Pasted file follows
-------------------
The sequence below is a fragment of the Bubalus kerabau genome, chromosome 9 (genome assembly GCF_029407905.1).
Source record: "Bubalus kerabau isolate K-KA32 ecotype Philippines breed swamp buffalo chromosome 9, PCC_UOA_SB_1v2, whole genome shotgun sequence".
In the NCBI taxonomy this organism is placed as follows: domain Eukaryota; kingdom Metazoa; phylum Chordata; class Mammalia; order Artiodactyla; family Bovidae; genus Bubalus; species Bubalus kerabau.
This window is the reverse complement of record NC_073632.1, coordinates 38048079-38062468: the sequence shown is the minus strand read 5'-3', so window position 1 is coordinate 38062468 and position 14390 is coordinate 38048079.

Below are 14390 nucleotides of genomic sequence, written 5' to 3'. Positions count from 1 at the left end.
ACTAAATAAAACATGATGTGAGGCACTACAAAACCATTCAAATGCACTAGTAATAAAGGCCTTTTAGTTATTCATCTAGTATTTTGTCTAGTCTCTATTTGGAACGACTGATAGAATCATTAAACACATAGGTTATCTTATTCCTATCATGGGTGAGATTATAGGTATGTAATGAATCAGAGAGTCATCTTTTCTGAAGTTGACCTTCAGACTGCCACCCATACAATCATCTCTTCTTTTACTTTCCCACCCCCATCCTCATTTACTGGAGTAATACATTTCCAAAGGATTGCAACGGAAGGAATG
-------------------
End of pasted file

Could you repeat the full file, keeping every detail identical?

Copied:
The sequence below is a fragment of the Bubalus kerabau genome, chromosome 9 (genome assembly GCF_029407905.1).
Source record: "Bubalus kerabau isolate K-KA32 ecotype Philippines breed swamp buffalo chromosome 9, PCC_UOA_SB_1v2, whole genome shotgun sequence".
In the NCBI taxonomy this organism is placed as follows: domain Eukaryota; kingdom Metazoa; phylum Chordata; class Mammalia; order Artiodactyla; family Bovidae; genus Bubalus; species Bubalus kerabau.
This window is the reverse complement of record NC_073632.1, coordinates 38048079-38062468: the sequence shown is the minus strand read 5'-3', so window position 1 is coordinate 38062468 and position 14390 is coordinate 38048079.

Below are 14390 nucleotides of genomic sequence, written 5' to 3'. Positions count from 1 at the left end.
ACTAAATAAAACATGATGTGAGGCACTACAAAACCATTCAAATGCACTAGTAATAAAGGCCTTTTAGTTATTCATCTAGTATTTTGTCTAGTCTCTATTTGGAACGACTGATAGAATCATTAAACACATAGGTTATCTTATTCCTATCATGGGTGAGATTATAGGTATGTAATGAATCAGAGAGTCATCTTTTCTGAAGTTGACCTTCAGACTGCCACCCATACAATCATCTCTTCTTTTACTTTCCCACCCCCATCCTCATTTACTGGAGTAATACATTTCCAAAGGATTGCAACGGAAGGAATG